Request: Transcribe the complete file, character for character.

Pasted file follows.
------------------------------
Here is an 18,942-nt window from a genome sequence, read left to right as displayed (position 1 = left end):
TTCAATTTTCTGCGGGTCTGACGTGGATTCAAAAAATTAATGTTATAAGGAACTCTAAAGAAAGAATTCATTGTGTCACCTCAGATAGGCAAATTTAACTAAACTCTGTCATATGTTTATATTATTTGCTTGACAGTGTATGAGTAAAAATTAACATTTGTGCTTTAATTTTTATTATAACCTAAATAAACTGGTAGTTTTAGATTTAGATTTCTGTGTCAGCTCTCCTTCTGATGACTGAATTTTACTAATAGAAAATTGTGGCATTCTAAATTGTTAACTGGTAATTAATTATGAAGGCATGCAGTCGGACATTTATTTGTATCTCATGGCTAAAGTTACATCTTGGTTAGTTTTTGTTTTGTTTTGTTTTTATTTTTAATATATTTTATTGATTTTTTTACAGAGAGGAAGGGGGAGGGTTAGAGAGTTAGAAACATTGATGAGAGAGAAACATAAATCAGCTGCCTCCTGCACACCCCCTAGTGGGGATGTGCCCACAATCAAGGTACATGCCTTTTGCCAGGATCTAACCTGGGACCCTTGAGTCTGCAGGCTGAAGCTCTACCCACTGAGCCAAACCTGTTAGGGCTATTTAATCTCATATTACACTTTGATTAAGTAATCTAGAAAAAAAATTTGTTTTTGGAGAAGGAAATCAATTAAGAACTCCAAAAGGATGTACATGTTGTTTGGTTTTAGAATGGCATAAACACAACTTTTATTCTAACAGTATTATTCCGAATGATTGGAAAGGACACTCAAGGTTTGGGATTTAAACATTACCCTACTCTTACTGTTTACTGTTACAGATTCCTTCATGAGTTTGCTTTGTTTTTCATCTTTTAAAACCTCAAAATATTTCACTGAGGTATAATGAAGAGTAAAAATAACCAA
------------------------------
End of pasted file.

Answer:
Here is an 18,942-nt window from a genome sequence, read left to right as displayed (position 1 = left end):
TTCAATTTTCTGCGGGTCTGACGTGGATTCAAAAAATTAATGTTATAAGGAACTCTAAAGAAAGAATTCATTGTGTCACCTCAGATAGGCAAATTTAACTAAACTCTGTCATATGTTTATATTATTTGCTTGACAGTGTATGAGTAAAAATTAACATTTGTGCTTTAATTTTTATTATAACCTAAATAAACTGGTAGTTTTAGATTTAGATTTCTGTGTCAGCTCTCCTTCTGATGACTGAATTTTACTAATAGAAAATTGTGGCATTCTAAATTGTTAACTGGTAATTAATTATGAAGGCATGCAGTCGGACATTTATTTGTATCTCATGGCTAAAGTTACATCTTGGTTAGTTTTTGTTTTGTTTTGTTTTTATTTTTAATATATTTTATTGATTTTTTTACAGAGAGGAAGGGGGAGGGTTAGAGAGTTAGAAACATTGATGAGAGAGAAACATAAATCAGCTGCCTCCTGCACACCCCCTAGTGGGGATGTGCCCACAATCAAGGTACATGCCTTTTGCCAGGATCTAACCTGGGACCCTTGAGTCTGCAGGCTGAAGCTCTACCCACTGAGCCAAACCTGTTAGGGCTATTTAATCTCATATTACACTTTGATTAAGTAATCTAGAAAAAAAATTTGTTTTTGGAGAAGGAAATCAATTAAGAACTCCAAAAGGATGTACATGTTGTTTGGTTTTAGAATGGCATAAACACAACTTTTATTCTAACAGTATTATTCCGAATGATTGGAAAGGACACTCAAGGTTTGGGATTTAAACATTACCCTACTCTTACTGTTTACTGTTACAGATTCCTTCATGAGTTTGCTTTGTTTTTCATCTTTTAAAACCTCAAAATATTTCACTGAGGTATAATGAAGAGTAAAAATAACCAA